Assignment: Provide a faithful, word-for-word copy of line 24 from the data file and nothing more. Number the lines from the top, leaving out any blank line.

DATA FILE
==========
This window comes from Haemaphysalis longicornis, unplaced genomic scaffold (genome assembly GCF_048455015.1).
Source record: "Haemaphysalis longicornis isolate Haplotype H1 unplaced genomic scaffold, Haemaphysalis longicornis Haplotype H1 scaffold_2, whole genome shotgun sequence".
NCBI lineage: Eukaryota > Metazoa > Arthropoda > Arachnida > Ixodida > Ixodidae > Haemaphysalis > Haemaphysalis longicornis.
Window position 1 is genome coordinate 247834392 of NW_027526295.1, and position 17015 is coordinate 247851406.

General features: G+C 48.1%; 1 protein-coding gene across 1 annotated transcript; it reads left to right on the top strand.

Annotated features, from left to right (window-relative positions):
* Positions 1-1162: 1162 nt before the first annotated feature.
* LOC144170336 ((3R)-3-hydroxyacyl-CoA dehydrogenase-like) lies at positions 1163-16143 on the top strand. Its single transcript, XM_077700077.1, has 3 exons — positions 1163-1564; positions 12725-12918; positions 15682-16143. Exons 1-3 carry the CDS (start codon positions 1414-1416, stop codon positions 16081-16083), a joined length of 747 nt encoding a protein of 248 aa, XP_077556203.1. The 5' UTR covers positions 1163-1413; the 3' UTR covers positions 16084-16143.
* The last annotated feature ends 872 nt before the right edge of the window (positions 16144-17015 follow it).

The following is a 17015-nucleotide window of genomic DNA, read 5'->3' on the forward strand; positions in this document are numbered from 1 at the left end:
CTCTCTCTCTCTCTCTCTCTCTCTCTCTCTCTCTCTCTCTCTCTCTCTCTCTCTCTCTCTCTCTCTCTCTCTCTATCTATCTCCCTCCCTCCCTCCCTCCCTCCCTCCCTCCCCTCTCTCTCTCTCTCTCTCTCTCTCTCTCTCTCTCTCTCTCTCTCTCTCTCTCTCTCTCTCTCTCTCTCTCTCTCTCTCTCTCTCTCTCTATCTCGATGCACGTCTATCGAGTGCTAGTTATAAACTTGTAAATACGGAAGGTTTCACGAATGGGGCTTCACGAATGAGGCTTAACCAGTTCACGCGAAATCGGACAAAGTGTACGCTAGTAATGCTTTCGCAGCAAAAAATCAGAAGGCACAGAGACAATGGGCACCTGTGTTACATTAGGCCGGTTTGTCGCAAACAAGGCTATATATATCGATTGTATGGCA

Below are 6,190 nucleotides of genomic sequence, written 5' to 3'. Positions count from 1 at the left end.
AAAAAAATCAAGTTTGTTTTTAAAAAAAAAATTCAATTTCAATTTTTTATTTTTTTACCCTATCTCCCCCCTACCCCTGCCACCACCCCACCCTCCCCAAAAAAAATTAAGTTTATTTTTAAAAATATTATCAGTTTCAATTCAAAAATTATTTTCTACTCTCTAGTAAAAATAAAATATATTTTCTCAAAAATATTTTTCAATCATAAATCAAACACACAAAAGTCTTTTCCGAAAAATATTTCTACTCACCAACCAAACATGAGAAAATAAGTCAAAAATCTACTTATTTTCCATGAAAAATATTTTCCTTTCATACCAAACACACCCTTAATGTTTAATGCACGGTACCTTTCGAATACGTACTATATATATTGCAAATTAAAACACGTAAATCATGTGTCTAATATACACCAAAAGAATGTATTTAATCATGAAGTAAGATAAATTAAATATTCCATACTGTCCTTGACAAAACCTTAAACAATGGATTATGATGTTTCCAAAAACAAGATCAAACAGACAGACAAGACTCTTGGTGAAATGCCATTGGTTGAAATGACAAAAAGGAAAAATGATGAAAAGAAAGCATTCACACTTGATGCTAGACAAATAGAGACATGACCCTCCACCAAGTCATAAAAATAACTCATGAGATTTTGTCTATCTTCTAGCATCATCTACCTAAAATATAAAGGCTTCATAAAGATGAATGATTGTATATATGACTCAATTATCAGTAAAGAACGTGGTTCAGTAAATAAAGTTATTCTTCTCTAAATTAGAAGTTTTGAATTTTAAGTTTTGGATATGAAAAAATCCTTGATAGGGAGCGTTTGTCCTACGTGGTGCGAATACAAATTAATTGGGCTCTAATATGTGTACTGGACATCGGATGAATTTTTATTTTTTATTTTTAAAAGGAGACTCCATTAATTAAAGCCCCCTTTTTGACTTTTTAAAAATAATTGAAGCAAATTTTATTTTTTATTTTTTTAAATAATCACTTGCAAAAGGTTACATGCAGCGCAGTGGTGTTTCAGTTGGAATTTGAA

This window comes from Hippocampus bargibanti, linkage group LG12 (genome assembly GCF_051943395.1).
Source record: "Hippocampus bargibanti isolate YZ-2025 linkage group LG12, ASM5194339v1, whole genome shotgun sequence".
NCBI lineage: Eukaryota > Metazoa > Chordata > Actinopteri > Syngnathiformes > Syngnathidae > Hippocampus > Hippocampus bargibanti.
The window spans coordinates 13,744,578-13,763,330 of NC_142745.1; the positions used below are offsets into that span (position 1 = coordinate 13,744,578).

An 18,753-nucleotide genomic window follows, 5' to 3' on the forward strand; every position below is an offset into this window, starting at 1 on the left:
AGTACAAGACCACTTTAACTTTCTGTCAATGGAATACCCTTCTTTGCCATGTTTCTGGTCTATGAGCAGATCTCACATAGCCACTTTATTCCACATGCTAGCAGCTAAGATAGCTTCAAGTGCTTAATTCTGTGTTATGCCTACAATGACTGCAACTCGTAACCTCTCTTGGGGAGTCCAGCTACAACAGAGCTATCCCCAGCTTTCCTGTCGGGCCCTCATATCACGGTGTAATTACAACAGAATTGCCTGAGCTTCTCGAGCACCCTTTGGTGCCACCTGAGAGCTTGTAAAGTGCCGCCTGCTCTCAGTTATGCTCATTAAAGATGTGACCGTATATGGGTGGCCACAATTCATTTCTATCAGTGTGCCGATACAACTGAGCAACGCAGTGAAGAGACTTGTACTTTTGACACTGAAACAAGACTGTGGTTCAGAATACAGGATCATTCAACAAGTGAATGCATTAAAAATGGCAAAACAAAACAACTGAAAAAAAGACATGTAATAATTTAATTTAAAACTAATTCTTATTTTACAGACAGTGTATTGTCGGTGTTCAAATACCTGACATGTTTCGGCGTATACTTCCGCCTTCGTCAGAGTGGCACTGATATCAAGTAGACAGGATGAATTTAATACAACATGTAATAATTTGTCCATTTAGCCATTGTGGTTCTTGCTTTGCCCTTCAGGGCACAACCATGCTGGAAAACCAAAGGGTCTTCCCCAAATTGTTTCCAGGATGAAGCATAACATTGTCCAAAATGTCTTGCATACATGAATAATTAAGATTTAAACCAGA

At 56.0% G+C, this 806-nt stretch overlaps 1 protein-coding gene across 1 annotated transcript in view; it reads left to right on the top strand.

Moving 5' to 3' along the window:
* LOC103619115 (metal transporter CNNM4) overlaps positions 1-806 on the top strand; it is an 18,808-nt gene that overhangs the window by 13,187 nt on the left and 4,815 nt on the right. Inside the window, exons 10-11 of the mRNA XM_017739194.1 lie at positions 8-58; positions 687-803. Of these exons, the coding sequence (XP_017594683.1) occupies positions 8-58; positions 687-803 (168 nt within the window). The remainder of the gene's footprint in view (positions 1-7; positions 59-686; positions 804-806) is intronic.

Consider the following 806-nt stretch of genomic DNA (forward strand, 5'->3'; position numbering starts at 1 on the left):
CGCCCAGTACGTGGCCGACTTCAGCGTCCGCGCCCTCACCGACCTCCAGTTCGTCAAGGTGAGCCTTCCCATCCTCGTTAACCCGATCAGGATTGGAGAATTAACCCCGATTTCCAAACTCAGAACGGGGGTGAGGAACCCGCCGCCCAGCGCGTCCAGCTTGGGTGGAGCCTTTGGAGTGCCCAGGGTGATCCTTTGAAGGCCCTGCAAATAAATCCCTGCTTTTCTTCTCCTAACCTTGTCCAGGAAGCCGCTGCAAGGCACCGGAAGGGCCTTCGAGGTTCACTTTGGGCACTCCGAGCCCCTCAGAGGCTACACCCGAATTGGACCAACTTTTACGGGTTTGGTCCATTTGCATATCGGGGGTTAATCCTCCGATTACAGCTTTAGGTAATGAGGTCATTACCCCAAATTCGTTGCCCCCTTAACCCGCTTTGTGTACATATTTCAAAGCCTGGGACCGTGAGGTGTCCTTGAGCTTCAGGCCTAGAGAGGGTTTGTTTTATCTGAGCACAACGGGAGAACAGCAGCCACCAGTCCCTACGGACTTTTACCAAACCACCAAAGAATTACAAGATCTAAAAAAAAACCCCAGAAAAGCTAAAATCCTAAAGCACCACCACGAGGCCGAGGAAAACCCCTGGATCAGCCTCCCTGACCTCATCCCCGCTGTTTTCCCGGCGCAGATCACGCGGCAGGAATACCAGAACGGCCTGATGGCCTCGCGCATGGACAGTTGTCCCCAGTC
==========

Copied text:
CGCCCAGTACGTGGCCGACTTCAGCGTCCGCGCCCTCACCGACCTCCAGTTCGTCAAGGTGAGCCTTCCCATCCTCGTTAACCCGATCAGGATTGGAGAATTAACCCCGATTTCCAAACTCAGAACGGGGGTGAGGAACCCGCCGCCCAGCGCGTCCAGCTTGGGTGGAGCCTTTGGAGTGCCCAGGGTGATCCTTTGAAGGCCCTGCAAATAAATCCCTGCTTTTCTTCTCCTAACCTTGTCCAGGAAGCCGCTGCAAGGCACCGGAAGGGCCTTCGAGGTTCACTTTGGGCACTCCGAGCCCCTCAGAGGCTACACCCGAATTGGACCAACTTTTACGGGTTTGGTCCATTTGCATATCGGGGGTTAATCCTCCGATTACAGCTTTAGGTAATGAGGTCATTACCCCAAATTCGTTGCCCCCTTAACCCGCTTTGTGTACATATTTCAAAGCCTGGGACCGTGAGGTGTCCTTGAGCTTCAGGCCTAGAGAGGGTTTGTTTTATCTGAGCACAACGGGAGAACAGCAGCCACCAGTCCCTACGGACTTTTACCAAACCACCAAAGAATTACAAGATCTAAAAAAAAACCCCAGAAAAGCTAAAATCCTAAAGCACCACCACGAGGCCGAGGAAAACCCCTGGATCAGCCTCCCTGACCTCATCCCCGCTGTTTTCCCGGCGCAGATCACGCGGCAGGAATACCAGAACGGCCTGATGGCCTCGCGCATGGACAGTTGTCCCCAGTC